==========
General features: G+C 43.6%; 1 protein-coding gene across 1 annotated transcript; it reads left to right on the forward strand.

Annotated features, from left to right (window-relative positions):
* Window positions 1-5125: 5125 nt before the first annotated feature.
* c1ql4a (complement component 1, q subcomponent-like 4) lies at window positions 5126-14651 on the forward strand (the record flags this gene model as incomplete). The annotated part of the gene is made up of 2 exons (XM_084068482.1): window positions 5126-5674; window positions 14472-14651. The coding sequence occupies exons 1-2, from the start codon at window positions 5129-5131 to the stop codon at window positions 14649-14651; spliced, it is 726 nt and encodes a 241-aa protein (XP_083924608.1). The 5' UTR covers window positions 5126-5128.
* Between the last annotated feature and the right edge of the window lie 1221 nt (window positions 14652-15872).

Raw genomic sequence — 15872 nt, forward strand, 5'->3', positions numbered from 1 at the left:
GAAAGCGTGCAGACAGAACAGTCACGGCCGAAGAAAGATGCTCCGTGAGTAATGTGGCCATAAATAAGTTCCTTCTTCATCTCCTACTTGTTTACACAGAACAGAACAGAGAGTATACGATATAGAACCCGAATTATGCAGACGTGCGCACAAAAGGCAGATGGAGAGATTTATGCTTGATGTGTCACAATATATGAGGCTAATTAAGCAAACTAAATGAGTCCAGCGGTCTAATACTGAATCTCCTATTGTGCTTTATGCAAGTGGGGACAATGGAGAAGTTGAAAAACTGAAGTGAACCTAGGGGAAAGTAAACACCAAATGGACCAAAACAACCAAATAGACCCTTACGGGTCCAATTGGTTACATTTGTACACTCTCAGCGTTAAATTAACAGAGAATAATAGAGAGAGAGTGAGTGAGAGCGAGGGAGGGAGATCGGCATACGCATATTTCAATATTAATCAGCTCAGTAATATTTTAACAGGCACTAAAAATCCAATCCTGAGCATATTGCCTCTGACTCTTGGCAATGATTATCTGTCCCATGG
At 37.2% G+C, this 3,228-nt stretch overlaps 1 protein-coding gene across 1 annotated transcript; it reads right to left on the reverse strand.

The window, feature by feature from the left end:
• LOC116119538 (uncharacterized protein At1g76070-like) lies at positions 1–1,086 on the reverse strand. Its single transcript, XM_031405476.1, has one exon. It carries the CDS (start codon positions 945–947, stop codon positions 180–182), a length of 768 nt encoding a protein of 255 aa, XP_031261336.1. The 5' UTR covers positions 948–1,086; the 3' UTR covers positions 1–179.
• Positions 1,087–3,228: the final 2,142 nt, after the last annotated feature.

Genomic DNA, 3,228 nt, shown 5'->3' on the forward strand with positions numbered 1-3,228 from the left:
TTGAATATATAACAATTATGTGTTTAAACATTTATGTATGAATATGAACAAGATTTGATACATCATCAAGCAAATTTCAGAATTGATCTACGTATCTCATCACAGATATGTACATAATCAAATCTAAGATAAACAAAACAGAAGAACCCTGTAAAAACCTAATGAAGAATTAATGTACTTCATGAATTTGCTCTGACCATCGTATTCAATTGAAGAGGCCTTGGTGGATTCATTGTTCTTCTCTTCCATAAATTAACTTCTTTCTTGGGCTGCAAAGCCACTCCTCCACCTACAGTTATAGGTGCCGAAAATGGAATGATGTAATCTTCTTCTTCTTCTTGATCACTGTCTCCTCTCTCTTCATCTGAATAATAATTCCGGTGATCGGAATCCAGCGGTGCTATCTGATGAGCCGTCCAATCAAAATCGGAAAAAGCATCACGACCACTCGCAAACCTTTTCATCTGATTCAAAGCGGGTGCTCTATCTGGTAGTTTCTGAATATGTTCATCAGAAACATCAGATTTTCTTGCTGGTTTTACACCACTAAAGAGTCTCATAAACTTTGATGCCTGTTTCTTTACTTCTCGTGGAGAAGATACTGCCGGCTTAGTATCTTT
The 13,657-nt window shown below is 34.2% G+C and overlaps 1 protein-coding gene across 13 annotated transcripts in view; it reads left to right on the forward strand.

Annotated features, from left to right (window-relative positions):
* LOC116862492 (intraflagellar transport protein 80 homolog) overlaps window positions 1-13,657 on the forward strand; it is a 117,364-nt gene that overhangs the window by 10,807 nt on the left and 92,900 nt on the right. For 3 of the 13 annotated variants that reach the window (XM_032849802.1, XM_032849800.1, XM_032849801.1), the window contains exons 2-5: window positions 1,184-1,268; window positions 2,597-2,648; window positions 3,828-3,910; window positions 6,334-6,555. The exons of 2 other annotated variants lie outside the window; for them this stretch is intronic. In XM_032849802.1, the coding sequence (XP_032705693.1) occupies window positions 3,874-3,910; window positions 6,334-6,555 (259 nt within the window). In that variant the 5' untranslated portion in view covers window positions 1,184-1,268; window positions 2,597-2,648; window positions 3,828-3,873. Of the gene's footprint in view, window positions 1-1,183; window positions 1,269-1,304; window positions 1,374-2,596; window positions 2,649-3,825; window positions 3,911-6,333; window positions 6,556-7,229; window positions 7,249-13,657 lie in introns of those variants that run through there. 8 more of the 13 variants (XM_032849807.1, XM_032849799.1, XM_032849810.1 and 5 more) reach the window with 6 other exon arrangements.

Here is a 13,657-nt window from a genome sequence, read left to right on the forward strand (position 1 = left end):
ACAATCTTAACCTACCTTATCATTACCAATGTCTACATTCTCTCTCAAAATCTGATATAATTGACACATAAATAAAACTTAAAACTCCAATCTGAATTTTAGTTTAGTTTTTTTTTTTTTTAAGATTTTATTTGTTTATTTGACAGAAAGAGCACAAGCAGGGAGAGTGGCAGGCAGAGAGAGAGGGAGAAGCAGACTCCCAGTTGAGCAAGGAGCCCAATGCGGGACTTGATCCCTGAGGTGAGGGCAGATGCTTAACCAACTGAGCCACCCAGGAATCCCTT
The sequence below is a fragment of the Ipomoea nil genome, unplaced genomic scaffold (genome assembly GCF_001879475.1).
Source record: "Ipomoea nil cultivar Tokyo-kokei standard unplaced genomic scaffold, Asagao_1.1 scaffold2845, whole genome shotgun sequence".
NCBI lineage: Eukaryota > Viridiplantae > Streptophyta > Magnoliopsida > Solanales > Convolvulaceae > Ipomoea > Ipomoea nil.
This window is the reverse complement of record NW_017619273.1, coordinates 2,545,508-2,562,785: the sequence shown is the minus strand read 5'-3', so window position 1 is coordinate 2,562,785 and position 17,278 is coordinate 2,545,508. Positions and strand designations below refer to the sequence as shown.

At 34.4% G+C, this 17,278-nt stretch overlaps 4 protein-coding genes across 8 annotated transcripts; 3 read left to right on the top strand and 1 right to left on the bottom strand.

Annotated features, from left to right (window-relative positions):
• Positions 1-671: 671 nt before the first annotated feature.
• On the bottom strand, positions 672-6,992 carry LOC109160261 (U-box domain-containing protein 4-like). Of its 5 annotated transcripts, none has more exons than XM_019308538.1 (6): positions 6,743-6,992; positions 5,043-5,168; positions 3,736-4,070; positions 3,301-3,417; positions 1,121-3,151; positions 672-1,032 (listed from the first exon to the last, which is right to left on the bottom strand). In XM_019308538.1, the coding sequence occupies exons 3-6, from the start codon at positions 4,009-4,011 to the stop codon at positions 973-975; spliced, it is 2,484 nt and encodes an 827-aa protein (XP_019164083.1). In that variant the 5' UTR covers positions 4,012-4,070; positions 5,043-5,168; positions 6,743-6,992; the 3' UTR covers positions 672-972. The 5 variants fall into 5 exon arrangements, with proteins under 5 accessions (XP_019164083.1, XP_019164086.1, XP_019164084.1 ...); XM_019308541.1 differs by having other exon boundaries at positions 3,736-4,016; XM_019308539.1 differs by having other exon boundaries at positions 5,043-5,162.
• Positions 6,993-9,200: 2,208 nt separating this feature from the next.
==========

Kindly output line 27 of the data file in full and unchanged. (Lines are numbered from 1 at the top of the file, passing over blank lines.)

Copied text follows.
• Positions 6,993-9,200: 2,208 nt separating this feature from the next.